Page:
Verse > Anthologies > The World’s Best Poetry > Vol. III. Sorrow and Consolation
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Bliss Carman, et al., eds.  The World’s Best Poetry.
Volume III. Sorrow and Consolation.  1904.
 
VI. Consolation
The Death of Death
William Shakespeare (1564–1616)
 
Sonnet CXLVI.

POOR soul, the centre of my sinful earth,
Fooled by those rebel powers that thee array,
Why dost thou pine within and suffer dearth,
Painting thy outward walls so costly gay?
Why so large cost, having so short a lease,        5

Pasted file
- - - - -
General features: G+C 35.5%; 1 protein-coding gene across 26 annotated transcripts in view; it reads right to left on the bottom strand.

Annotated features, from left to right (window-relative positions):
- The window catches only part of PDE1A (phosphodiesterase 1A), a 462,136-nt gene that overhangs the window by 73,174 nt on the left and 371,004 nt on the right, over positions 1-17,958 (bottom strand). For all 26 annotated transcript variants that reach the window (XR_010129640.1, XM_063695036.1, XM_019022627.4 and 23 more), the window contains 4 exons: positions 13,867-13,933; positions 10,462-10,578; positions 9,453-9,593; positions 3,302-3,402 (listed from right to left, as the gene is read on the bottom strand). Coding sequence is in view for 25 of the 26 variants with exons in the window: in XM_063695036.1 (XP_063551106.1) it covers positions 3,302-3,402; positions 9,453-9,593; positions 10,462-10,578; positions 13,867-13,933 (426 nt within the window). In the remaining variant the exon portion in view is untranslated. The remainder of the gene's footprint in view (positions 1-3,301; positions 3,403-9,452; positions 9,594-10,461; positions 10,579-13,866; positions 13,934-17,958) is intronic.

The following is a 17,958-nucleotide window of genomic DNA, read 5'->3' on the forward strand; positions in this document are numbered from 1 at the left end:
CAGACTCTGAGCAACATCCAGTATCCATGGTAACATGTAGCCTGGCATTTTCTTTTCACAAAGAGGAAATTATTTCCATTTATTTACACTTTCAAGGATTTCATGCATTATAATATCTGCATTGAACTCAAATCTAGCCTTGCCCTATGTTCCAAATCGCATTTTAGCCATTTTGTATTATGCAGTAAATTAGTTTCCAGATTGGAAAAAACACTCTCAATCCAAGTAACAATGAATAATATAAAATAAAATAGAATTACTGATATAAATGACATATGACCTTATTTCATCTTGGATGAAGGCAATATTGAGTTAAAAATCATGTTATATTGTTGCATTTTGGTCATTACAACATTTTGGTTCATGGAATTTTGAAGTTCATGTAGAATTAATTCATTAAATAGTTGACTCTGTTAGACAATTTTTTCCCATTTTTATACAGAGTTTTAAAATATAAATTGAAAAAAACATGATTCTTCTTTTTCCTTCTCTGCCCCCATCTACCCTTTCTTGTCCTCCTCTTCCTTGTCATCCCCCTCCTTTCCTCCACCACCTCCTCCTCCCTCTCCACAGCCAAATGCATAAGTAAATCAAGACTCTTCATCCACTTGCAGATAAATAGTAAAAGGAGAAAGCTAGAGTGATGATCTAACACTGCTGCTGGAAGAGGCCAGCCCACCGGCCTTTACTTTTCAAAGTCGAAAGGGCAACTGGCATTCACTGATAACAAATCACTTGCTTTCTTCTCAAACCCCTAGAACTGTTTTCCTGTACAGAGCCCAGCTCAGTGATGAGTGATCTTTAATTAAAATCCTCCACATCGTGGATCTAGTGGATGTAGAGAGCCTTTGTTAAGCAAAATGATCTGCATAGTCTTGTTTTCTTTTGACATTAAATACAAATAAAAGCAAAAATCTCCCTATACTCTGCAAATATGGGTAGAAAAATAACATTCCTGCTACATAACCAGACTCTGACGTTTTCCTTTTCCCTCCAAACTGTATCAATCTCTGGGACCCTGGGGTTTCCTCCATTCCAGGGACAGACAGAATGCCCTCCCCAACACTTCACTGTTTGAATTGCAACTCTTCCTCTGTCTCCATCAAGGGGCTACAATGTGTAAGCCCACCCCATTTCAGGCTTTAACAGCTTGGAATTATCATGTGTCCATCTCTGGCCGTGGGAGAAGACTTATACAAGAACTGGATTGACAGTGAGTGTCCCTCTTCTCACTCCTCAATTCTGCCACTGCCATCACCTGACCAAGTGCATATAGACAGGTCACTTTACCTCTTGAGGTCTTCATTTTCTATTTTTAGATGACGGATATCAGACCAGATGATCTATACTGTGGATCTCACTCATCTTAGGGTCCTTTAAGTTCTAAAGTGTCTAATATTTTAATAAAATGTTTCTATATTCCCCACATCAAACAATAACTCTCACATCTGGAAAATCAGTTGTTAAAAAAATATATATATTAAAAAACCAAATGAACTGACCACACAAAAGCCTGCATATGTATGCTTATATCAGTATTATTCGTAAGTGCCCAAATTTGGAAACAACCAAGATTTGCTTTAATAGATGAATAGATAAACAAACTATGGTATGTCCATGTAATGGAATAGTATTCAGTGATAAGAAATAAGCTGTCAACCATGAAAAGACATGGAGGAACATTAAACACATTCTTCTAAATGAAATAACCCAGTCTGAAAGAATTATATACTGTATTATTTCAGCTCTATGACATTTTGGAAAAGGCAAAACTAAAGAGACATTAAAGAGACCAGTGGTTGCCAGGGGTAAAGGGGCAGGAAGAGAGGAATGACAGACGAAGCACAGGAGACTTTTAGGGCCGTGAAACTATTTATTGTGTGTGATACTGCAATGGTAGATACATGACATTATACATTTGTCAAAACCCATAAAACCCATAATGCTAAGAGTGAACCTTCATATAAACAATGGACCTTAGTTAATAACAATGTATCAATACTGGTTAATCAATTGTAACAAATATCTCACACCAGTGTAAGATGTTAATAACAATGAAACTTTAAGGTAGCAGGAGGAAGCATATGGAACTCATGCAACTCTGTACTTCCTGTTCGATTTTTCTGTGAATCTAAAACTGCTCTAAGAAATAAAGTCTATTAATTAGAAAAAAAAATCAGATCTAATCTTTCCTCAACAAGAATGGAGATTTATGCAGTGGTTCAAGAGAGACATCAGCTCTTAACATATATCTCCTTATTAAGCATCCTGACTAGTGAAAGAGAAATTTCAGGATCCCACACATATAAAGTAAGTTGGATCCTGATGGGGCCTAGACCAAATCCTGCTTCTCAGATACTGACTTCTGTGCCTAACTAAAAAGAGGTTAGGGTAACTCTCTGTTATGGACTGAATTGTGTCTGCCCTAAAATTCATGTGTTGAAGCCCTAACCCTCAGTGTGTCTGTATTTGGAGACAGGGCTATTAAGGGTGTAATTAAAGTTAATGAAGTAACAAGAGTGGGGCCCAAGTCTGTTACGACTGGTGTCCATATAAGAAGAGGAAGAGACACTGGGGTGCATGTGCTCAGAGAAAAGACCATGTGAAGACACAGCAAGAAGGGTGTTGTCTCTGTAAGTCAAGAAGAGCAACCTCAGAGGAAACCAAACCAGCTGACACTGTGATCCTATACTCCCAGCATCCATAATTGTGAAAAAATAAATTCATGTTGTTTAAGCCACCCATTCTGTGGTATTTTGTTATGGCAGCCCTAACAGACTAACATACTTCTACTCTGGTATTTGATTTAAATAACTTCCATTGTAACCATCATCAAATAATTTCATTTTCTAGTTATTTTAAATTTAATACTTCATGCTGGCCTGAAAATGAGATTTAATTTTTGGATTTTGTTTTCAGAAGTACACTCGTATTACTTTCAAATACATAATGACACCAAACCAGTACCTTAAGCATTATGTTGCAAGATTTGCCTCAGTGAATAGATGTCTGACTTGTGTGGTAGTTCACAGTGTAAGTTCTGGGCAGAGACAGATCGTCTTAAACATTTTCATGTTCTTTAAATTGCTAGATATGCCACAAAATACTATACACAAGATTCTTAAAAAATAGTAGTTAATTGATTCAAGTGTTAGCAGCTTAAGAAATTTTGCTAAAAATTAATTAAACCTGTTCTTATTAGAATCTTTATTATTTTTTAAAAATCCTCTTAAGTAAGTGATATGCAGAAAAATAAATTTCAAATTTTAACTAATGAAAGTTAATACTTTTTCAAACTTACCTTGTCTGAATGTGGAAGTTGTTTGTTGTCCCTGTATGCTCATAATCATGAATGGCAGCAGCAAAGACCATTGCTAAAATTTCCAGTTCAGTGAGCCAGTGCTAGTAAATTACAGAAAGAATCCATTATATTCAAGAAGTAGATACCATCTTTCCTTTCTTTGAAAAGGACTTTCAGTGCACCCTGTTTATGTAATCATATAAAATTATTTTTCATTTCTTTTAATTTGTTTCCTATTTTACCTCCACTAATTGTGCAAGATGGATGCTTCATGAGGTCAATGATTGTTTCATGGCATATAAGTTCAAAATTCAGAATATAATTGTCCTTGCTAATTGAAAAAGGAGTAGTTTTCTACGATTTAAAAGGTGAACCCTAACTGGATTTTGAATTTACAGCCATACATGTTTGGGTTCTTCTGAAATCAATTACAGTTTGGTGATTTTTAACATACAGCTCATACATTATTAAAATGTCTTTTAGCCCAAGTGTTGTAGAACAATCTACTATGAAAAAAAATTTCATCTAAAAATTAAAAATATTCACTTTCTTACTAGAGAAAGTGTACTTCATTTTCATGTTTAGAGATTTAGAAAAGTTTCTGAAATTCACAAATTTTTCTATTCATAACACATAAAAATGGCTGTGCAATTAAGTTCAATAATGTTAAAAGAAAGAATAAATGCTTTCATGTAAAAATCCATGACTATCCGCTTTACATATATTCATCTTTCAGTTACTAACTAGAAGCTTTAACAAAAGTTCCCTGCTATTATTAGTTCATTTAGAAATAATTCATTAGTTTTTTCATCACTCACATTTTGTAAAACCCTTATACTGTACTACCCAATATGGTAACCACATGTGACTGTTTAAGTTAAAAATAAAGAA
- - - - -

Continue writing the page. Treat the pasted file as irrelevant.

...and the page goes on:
Dost thou upon thy fading mansion spend?
Shall worms, inheritors of this excess,
Eat up thy charge? Is this thy body’s end?
Then, soul, live thou upon thy servant’s loss,
And let that pine to aggravate thy store;        10
Buy terms divine in selling hours of dross;
Within be fed, without be rich no more.
  So shalt thou feed on Death, that feeds on men,
  And, Death once dead, there ’s no more dying then.
 
 
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